SoKind Blog


Real Celebration: Emet’s Meaningful Coming of Age Story

Posted by Edna Rienzi • February 3, 2016

In the Real Celebrations series, SoKind asks registry users to share a bit about their celebrations. Read on for a collection of inspirational ideas as well as lessons learned!

Want to share your Real Celebration? Contact us at hello@sokindregistry.org.

The Celebrant: Emet Hirsch, a 13-year old interested in computers, philosophy, math, and improving the world

The Event: Emet’s Bar Mitzvah, the celebration of his coming of age in the Jewish community

Location and Date: Beit Shmeul Jerusalem, Israel on December 24, 2015

In Sherre’s (Emet’s mother) Words: Our intention was for each person to feel as if they were celebrating with us even if they could not travel to join us for the event. We created a SoKind registry as a way for each person to share in this experience by enabling them to participate virtually in an activity or service that inspired or had personal meaning for them.

Meaningful Moment: What we really loved and did not expect was that people selected items on the registry that had meaning for them. For example, my cousin is a huge hiker and she loved being able to sponsor a hike to David’s Waterfall, as it felt personally significant to her. It gave us a new connection to her that we had not known previously. She will forever be our cousin Marla, the hiker.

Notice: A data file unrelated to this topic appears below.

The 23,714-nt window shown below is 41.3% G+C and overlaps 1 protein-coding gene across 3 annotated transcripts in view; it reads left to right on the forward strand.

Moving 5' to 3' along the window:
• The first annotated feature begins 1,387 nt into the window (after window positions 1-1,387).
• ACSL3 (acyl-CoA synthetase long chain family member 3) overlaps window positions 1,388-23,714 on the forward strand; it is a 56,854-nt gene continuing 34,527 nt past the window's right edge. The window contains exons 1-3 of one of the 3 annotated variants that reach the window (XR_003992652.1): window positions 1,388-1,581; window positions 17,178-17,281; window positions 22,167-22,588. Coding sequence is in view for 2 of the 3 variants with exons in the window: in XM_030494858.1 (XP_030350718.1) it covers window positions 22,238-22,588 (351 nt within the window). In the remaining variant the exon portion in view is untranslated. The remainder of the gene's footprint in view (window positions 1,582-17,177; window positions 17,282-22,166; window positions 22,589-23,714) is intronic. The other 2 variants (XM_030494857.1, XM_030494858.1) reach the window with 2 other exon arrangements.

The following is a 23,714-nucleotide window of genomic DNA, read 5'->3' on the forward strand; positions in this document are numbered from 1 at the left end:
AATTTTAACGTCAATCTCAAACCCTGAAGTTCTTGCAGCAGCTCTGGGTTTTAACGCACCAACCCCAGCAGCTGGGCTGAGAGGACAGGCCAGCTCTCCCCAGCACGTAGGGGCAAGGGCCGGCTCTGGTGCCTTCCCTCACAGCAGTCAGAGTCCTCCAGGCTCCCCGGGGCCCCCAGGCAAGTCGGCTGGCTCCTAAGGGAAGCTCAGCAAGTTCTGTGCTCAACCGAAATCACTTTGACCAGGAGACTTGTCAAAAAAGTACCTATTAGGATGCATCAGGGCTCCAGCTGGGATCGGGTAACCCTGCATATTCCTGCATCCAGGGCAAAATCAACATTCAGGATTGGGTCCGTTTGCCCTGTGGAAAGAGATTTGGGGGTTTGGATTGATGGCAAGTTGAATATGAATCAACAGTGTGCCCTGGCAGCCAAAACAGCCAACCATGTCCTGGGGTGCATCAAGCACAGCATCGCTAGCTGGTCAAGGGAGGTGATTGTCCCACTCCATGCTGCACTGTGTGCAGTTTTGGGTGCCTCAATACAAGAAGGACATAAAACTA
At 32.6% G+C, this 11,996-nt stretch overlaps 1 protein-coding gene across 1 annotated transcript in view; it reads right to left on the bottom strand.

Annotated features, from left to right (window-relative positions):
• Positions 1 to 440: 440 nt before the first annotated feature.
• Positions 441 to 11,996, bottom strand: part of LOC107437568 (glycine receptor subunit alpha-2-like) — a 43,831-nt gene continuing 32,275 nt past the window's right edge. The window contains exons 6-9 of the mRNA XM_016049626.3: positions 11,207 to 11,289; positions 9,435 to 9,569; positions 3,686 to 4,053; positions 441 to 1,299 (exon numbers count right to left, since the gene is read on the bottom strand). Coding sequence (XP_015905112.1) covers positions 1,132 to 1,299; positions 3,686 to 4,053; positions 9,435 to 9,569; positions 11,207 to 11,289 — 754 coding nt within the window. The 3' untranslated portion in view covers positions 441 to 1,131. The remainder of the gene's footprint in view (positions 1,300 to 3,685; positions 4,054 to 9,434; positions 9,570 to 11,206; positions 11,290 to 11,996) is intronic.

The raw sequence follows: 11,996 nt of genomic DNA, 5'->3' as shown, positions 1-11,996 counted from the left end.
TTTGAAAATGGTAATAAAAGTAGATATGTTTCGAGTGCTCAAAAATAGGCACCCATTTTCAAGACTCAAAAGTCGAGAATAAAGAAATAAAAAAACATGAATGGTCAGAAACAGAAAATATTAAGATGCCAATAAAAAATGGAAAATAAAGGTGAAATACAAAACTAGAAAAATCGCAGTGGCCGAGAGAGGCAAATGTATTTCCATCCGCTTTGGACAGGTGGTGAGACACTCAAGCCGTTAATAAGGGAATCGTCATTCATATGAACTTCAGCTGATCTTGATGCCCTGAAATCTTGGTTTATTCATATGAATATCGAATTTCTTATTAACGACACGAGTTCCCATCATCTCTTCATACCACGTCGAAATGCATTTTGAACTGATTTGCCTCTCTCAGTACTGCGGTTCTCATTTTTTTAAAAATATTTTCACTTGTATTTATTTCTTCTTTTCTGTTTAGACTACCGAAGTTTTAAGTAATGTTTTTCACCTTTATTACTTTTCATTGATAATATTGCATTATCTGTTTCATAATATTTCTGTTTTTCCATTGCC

Popular Gifts: In our tradition, it is customary to say a particular prayer for the deceased, the Kaddish, as a way to acknowledge those whom we have lost. On the registry, we gave people several options to donate in memory of someone in our family and it was by far the most popular gift. Then, at the ceremony, we named the donors before we said the prayer and it had a tremendous effect on everyone, both present and far.

Lessons Learned: We were hugely surprised by the ways in which people used SoKind to express themselves through their gifts. In the past, when we have asked only for donations, many people felt conflicted as it felt more like an obligation. But, with SoKind, people had an opportunity to not only choose how and what they wanted to give, but also to participate in the event in their own way.